After years of litigation, one of North America’s imperiled wildcats, the Canada lynx, is now federally protected under the Endangered Species Act. But conservation groups say not enough of the cat’s habitat is protected under the law, especially in the Northwest.

Lynx resemble bobcats with very furry paws and short tails. They thrive in dense boreal forests, where they can easily hunt snowshoe hare.

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Animals
12:29 am
Fri September 12, 2014

A Dozen Puffins Will Get You 800 Mackerel: Inside The Weird Economy Of Zoos

Originally published on Fri September 12, 2014 10:03 am

Under the endangered species act, buying or selling an endangered animal requires a permit. The permits are hard to get — even for zoos and aquariums.

But there's a loophole.

"If I donate or loan an endangered species to you, I need no permit," says Kris Vehrs of the Association of Zoos and Aquariums.

So a barter system has sprung up among zoos and aquariums to trade animals without using money. They even do it with species that aren't endangered. But barter can be complicated.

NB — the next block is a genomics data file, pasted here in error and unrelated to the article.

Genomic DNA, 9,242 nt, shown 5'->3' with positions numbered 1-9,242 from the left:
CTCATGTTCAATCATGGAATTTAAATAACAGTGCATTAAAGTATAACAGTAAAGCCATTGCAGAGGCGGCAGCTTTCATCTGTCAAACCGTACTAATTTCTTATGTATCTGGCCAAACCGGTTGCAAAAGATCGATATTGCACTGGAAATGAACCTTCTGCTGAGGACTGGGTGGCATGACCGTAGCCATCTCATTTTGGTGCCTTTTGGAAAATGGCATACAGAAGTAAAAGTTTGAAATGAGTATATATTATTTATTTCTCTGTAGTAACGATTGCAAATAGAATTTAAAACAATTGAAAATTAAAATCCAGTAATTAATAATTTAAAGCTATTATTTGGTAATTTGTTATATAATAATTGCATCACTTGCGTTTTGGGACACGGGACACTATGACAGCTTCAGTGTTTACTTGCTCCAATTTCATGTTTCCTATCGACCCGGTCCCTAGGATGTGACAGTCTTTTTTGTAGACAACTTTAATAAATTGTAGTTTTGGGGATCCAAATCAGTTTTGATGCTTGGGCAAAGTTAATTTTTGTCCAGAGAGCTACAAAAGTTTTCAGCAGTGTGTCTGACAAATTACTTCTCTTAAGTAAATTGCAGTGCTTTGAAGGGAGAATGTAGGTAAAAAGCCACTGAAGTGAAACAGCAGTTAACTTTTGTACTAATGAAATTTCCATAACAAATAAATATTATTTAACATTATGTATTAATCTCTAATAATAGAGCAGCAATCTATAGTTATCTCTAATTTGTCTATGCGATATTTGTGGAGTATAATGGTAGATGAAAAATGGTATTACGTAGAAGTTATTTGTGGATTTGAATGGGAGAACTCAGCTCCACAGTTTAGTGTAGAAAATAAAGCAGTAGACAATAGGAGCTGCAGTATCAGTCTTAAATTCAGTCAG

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Wild Animals
3:06 pm
Wed September 10, 2014

When Sally Sees Seals On The Seattle Seashore, She Stops

Flickr Photo/inarges (CC-BY-NC-ND)

Marcie Sillman speaks with Brenda Peterson, co-founder of Seal Sitters, about what people should do when they see seal pups lining Washington's beaches.

Wildlife
7:11 am
Tue September 9, 2014

Groups Plan To Sue Over Feds' Wildlife-Killing Tactics In Idaho

File photo of a coyote

Originally published on Mon September 8, 2014 4:45 pm

Four environmental groups said Monday they will sue the USDA's Wildlife Services program to stop what they call the unlawful killing of wildlife in Idaho.

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EarthFix Reports
7:33 am
Mon September 8, 2014

Wolf Shot By State Was Alpha Female

The helicopter shooting of a wolf in northeastern Washington didn’t go as planned. A sharp shooter accidentally took out the livestock-killing pack’s alpha female.
Oregon Department of Fish and Wildlife

Originally published on Fri September 5, 2014 4:02 pm

The helicopter shooting of a wolf in northeastern Washington didn’t go as planned. A sharp shooter took out the livestock-killing pack’s alpha female, jeopardizing the entire pack's chances of survival.